18.5% of people in Chandigarh & 16% in Ranchi want to become politicians – the highest in the country

Right wingers outnumber left wingers in every city except Kochi

Moderates 39.6% in Delhi and 45% in Mumbai and apolitical 32.9% in Delhi and 19.5% in Mumbai make up the two largest groups of youth in the two cities.

Only one in four selected government service as their dream career. More tellingly, one in three want to become either an entrepreneur or a self-employed professional.

Only one in 16 (a mere 6.5%) want to work abroad. Young India knows that in today’s world, India – and not the US (or Europe or any other erstwhile favoured destination) is the land of opportunities.

Clearly, the opportunities thrown up by the economic reforms process are finding lots of takers.

The believers
“This is very heartening,” says Raghu Roy, managing director of MaRS, HT’s knowledge partner for this initiative, who conducted the survey. “The survey shows that today’s youth have started believing in themselves. That about one in eight want to become entrepreneurs is another positive trend, speaking well for the future of the country to be shaped by them.”

“Secure jobs are also low-salary traps,” adds Susmita Dasgupta, a senior fellow at the National Film Archives of India and a resource person at the JNU Academic Staff College.

But this soaring ambition is tempered with caution – and a healthy dose of realism. Almost nine in 10 young Indians say they are worried.

But half of them worry most about achieving success (not survival) – another sign that the youth, who have never lived in (or have no memories of) socialist India, have internalised the liberalisation mantra: that your ambitions are limited only by your imagination.

Says Mumbai-based Sreeram Narayan, 23, who works for Oracle Financial Services: “There’s no dearth of opportunities.”
The free market philosophy has, obviously, found a dedicated constituency.

Mera India mahan
Soaring high they may be, but their feet are still firmly planted on terra firma. Young India’s values are still overwhelmingly Indian, they are thrifty and save every month and their tastes in movies, music and role models are decidedly home grown.

They are also quite uncomplicated – 95% are happy, half of them say parents are the greatest source of their happiness and two in five say they would be happier still if their parents had been more successful.

All those who rave and rant about the supposed negative social fallout of globalisation – based mostly on small, non-representative samples – can rest in peace. As the HT survey shows, Young India is mature and is living in the real world.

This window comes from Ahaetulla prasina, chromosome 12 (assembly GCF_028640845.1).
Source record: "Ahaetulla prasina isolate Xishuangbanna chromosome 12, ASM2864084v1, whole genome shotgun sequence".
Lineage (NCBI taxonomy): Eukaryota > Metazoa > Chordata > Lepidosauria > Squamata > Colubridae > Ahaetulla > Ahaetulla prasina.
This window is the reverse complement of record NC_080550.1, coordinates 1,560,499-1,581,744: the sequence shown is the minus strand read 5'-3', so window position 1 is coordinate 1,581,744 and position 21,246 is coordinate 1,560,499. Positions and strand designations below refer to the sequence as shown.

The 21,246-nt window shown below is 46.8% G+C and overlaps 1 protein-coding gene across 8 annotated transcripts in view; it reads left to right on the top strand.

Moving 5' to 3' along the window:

They keep track of what’s going on in the world in myriad ways – several of them very new age. One in six track news on the Net, through social networking sites and via mobile phone updates.

But mirroring trends in many advanced countries, this generation doesn’t read newspapers too much. Only one in three say newspapers are the main source of their news. Television, which is young India’s favourite leisure activity, is the other major source of news.

Twenty years of economic reforms and the massive opportunities this has opened up for personal growth also seems to have coloured the youth’s view of politics.

Four in 10 call themselves moderate, 20% are apolitical while only 8% are left wing – a sure sign that radicalism and rebellion, the leitmotif of youth politics in the pre-reforms era, are no longer cool. The remaining 30% are right wing in their political beliefs.

Politics? no, thank you
But though eight in 10 youngsters have definite political leanings, only four in nine voted in the 2009 Lok Sabha elections. “In a democracy, you get the government you deserve. Two-thirds of India’s population is under 35 years old. The youth have to shake off their apathy and vote to make India a progressive and dynamic democracy,” says SY Qureshi, chief election commissioner.

A big reason for this apathy, despite a high level of political awareness, could be disenchantment with the scams and the murkiness that surrounds the Indian political process.

A wide cross-section of youth that HT spoke to during this survey say they don’t think their votes will make a difference.

Interestingly, those concerned about corruption eating away the innards of the Indian system marginally outnumbered those who think cross-border terrorism is India’s biggest challenge.

Indian youth, obviously, don’t think very highly of politicians – again evident in the fact that only 6.7% want to become one.
“There are no heroes in politics or governance that the youth can look up to. For most, there is no positive side to politics and governance. It’s all about corruption, violence, murder, religious divide and self-promotion,” says Prathap “Pat” Suthan, the man behind the Incredible India! and India Shining campaigns.

“Politicians should lead by example and weed out corruption and nepotism. With governance and politicians becoming more transparent and accountable to the people, more young people will participate and keep our democracy vibrant,” says Minister of State for Communications Sachin Pilot.

Congress General Secretary Rahul Gandhi, however, is one politician the Indian youth really look up to. He is the only person who features in two lists – role models and sexiest man alive and ranks fourth in both. He is also the highest ranked politician.

His clean image, his efforts at involving youth in the political process and his (non-radical) outreach programme to make Indian politics more inclusive seems to be the model Indian youth like.

No sex please, we’re desi